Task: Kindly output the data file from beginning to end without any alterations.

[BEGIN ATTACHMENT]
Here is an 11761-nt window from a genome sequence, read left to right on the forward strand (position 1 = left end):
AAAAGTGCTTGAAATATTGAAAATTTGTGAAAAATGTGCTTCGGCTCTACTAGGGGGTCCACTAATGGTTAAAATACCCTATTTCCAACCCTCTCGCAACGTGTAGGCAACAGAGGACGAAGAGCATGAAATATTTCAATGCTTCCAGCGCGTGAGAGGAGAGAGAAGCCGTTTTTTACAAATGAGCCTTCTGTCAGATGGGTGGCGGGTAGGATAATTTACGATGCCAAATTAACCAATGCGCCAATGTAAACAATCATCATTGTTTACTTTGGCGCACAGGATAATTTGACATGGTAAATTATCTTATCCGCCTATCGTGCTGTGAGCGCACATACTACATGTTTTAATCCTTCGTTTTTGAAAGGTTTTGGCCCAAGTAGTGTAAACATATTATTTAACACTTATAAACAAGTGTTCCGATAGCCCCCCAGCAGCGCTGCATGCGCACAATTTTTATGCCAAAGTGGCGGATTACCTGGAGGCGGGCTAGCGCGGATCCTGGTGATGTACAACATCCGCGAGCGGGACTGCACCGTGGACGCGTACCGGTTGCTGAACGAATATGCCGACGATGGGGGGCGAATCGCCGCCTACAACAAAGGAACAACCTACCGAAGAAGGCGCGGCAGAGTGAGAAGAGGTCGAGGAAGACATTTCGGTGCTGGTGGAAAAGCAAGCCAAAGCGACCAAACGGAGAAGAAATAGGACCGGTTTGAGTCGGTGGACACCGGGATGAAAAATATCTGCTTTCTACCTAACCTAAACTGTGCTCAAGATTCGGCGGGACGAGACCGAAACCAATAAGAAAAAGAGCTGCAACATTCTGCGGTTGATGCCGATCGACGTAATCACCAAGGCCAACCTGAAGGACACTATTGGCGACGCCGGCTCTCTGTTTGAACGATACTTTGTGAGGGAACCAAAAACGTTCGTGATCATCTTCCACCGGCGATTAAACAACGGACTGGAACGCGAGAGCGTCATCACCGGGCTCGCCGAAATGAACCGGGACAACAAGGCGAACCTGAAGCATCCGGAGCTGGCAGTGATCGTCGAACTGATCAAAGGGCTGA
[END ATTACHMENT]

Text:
Here is an 11761-nt window from a genome sequence, read left to right on the forward strand (position 1 = left end):
AAAAGTGCTTGAAATATTGAAAATTTGTGAAAAATGTGCTTCGGCTCTACTAGGGGGTCCACTAATGGTTAAAATACCCTATTTCCAACCCTCTCGCAACGTGTAGGCAACAGAGGACGAAGAGCATGAAATATTTCAATGCTTCCAGCGCGTGAGAGGAGAGAGAAGCCGTTTTTTACAAATGAGCCTTCTGTCAGATGGGTGGCGGGTAGGATAATTTACGATGCCAAATTAACCAATGCGCCAATGTAAACAATCATCATTGTTTACTTTGGCGCACAGGATAATTTGACATGGTAAATTATCTTATCCGCCTATCGTGCTGTGAGCGCACATACTACATGTTTTAATCCTTCGTTTTTGAAAGGTTTTGGCCCAAGTAGTGTAAACATATTATTTAACACTTATAAACAAGTGTTCCGATAGCCCCCCAGCAGCGCTGCATGCGCACAATTTTTATGCCAAAGTGGCGGATTACCTGGAGGCGGGCTAGCGCGGATCCTGGTGATGTACAACATCCGCGAGCGGGACTGCACCGTGGACGCGTACCGGTTGCTGAACGAATATGCCGACGATGGGGGGCGAATCGCCGCCTACAACAAAGGAACAACCTACCGAAGAAGGCGCGGCAGAGTGAGAAGAGGTCGAGGAAGACATTTCGGTGCTGGTGGAAAAGCAAGCCAAAGCGACCAAACGGAGAAGAAATAGGACCGGTTTGAGTCGGTGGACACCGGGATGAAAAATATCTGCTTTCTACCTAACCTAAACTGTGCTCAAGATTCGGCGGGACGAGACCGAAACCAATAAGAAAAAGAGCTGCAACATTCTGCGGTTGATGCCGATCGACGTAATCACCAAGGCCAACCTGAAGGACACTATTGGCGACGCCGGCTCTCTGTTTGAACGATACTTTGTGAGGGAACCAAAAACGTTCGTGATCATCTTCCACCGGCGATTAAACAACGGACTGGAACGCGAGAGCGTCATCACCGGGCTCGCCGAAATGAACCGGGACAACAAGGCGAACCTGAAGCATCCGGAGCTGGCAGTGATCGTCGAACTGATCAAAGGGCTGA